Using Performance Incentives to Improve Medical Care Productivity and Health Outcomes
We nested a large-scale field experiment into the national rollout of the introduction of performance pay for medical care providers in Rwanda to study the effect of incentives for health care providers. In order to identify the effect of incentives separately from higher compensation, we held constant compensation across treatment and comparison groups â€“ a portion of the treatment groupâ€™s compensation was based on performance whereas the compensation of the comparison group was fixed. The incentives led to a 20% increase in productivity, and significant improvements in child health. We also find evidence of a strong complementarity between performance incentives and baseline provider skill.
|Date of creation:||12 Feb 2013|
|Date of revision:|
|Contact details of provider:|| Postal: |
Web page: http://www.escholarship.org/repec/iir_iirwps/
More information through EDIRC
Please report citation or reference errors to , or , if you are the registered author of the cited work, log in to your RePEc Author Service profile, click on "citations" and make appropriate adjustments.:
- Karthik Muralidharan & Venkatesh Sundararaman, 2009.
"Teacher Performance Pay: Experimental Evidence from India,"
NBER Working Papers
15323, National Bureau of Economic Research, Inc.
- Karthik Muralidharan & Venkatesh Sundararaman, 2011. "Teacher Performance Pay: Experimental Evidence from India," Journal of Political Economy, University of Chicago Press, vol. 119(1), pages 39 - 77.
- Das, Jishnu & Hammer, Jeffrey, 2007.
"Money for nothing: The dire straits of medical practice in Delhi, India,"
Journal of Development Economics,
Elsevier, vol. 83(1), pages 1-36, May.
- Das, Jishnu & Hammer, Jeffrey, 2005. "Money for nothing : the dire straits of medical practice in Delhi, India," Policy Research Working Paper Series 3669, The World Bank.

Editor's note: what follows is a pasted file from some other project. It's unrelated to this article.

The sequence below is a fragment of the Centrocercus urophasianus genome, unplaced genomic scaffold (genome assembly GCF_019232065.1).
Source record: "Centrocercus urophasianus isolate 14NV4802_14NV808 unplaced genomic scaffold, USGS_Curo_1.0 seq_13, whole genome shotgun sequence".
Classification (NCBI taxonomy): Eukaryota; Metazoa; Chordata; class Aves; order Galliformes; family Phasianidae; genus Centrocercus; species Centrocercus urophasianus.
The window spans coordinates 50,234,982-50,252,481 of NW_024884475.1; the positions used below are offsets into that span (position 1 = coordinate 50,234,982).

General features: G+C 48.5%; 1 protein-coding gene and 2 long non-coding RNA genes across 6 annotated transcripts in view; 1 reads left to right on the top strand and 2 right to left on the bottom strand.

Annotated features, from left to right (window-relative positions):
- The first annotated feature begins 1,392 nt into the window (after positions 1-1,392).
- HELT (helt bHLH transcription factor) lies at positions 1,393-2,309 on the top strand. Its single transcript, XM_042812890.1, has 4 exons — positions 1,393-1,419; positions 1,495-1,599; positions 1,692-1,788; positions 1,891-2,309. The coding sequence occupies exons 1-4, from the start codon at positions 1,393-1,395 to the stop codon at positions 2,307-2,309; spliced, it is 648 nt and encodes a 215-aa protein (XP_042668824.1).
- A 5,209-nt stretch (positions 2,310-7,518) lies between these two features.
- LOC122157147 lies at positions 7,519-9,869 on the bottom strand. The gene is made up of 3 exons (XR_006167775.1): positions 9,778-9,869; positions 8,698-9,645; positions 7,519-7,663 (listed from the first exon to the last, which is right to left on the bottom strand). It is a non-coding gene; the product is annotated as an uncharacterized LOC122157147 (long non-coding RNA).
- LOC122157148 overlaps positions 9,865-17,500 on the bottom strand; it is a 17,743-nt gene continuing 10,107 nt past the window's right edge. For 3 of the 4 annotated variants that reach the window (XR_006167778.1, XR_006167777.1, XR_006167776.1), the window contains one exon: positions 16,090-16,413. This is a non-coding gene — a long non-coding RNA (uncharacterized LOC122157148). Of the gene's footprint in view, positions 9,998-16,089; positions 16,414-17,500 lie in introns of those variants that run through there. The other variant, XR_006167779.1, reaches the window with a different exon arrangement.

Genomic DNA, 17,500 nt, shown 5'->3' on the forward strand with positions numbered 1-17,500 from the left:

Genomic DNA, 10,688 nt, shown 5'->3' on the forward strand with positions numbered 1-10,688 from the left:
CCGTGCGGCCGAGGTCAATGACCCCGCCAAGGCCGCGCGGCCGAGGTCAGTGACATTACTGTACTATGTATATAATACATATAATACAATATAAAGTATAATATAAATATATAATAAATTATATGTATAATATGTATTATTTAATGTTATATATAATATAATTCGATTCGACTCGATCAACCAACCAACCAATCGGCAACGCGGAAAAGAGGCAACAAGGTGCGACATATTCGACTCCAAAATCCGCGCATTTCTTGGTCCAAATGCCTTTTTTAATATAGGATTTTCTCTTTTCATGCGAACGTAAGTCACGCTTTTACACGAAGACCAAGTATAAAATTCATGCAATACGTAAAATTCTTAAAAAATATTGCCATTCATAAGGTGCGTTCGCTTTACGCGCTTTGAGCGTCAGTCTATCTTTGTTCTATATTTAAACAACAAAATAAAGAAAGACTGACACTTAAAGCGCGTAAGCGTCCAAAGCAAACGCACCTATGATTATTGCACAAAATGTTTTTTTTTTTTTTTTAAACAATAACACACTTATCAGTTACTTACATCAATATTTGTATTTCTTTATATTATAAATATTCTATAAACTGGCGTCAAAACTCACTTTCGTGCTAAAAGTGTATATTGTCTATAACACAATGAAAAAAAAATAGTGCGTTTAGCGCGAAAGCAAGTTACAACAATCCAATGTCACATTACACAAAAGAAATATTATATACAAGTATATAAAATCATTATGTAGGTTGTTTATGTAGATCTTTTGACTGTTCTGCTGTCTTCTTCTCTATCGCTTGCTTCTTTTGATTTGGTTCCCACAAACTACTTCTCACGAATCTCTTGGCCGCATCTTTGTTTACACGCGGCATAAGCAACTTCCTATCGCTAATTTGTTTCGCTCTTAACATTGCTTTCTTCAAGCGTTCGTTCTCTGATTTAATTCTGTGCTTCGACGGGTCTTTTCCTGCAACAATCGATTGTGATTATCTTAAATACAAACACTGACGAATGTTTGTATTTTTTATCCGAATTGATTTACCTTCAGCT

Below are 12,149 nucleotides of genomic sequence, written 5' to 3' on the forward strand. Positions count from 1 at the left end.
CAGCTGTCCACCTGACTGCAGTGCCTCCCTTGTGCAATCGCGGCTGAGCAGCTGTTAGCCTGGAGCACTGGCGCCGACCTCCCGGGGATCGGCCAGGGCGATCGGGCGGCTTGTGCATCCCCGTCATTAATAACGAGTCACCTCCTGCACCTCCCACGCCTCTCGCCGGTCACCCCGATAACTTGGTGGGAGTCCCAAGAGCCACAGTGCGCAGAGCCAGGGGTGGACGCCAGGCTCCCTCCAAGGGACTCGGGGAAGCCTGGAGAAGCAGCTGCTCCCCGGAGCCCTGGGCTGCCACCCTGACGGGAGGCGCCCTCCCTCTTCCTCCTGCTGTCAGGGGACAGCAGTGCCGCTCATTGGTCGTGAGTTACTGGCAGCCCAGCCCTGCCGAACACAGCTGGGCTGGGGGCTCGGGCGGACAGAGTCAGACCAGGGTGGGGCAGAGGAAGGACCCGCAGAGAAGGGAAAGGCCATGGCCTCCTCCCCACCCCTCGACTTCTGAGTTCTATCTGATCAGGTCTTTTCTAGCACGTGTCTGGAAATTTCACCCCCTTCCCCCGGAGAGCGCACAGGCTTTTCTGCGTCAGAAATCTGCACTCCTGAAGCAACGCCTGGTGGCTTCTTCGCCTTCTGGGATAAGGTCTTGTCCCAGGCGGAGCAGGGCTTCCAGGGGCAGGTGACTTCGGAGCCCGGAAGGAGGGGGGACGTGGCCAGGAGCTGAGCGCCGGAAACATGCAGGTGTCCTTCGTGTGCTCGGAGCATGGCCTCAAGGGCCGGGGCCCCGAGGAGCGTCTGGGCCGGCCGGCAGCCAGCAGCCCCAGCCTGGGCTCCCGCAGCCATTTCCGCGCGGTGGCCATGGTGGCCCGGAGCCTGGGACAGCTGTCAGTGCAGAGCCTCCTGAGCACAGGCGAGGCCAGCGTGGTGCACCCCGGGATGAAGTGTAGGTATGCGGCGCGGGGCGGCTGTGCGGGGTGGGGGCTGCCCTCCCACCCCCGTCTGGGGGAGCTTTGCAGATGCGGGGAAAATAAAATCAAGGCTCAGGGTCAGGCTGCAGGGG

- Ritva Reinikka & Jakob Svensson, 2010. "Working for God? Evidence from a Change in Financing of Nonprofit Health Care Providers in Uganda," Journal of the European Economic Association, MIT Press, vol. 8(6), pages 1159-1178, December.
- Anthony Scott & Stefanie Schurer & Paul H. Jensen & Peter Sivey, 2008.
"The Effect of Financial Incentives on Quality of Care: The Case of Diabetes,"
Melbourne Institute Working Paper Series
wp2008n12, Melbourne Institute of Applied Economic and Social Research, The University of Melbourne.
- Scott, A & Schurer, S & Jensen, P H & Sivey, P, 2008. "The Effects of Financial Incentives on Quality of Care: The Case of Diabetes," Health, Econometrics and Data Group (HEDG) Working Papers 08/15, HEDG, c/o Department of Economics, University of York.
- World Bank, 2010. "Budgeting for Effectiveness in Rwanda : From Reconstruction to Reform," World Bank Publications, The World Bank, number 5953.
- Valérie Paris & Marion Devaux & Lihan Wei, 2010. "Health Systems Institutional Characteristics: A Survey of 29 OECD Countries," OECD Health Working Papers 50, OECD Publishing.
- Das, Jishnu & Hammer, Jeffrey & Leonard, Kenneth, 2008.
"The quality of medical advice in low-income countries,"
Policy Research Working Paper Series
4501, The World Bank.
- Jishnu Das & Jeffrey Hammer & Kenneth Leonard, 2008. "The Quality of Medical Advice in Low-Income Countries," Journal of Economic Perspectives, American Economic Association, vol. 22(2), pages 93-114, Spring.
- Nazmul Chaudhury & Jeffrey Hammer & Michael Kremer & Karthik Muralidharan & F. Halsey Rogers, 2006. "Missing in Action: Teacher and Health Worker Absence in Developing Countries," Journal of Economic Perspectives, American Economic Association, vol. 20(1), pages 91-116, Winter.
When requesting a correction, please mention this item's handle: RePEc:cdl:indrel:qt9qn9q7ph. See general information about how to correct material in RePEc.
For technical questions regarding this item, or to correct its authors, title, abstract, bibliographic or download information, contact: (Lisa Schiff)
If references are entirely missing, you can add them using this form.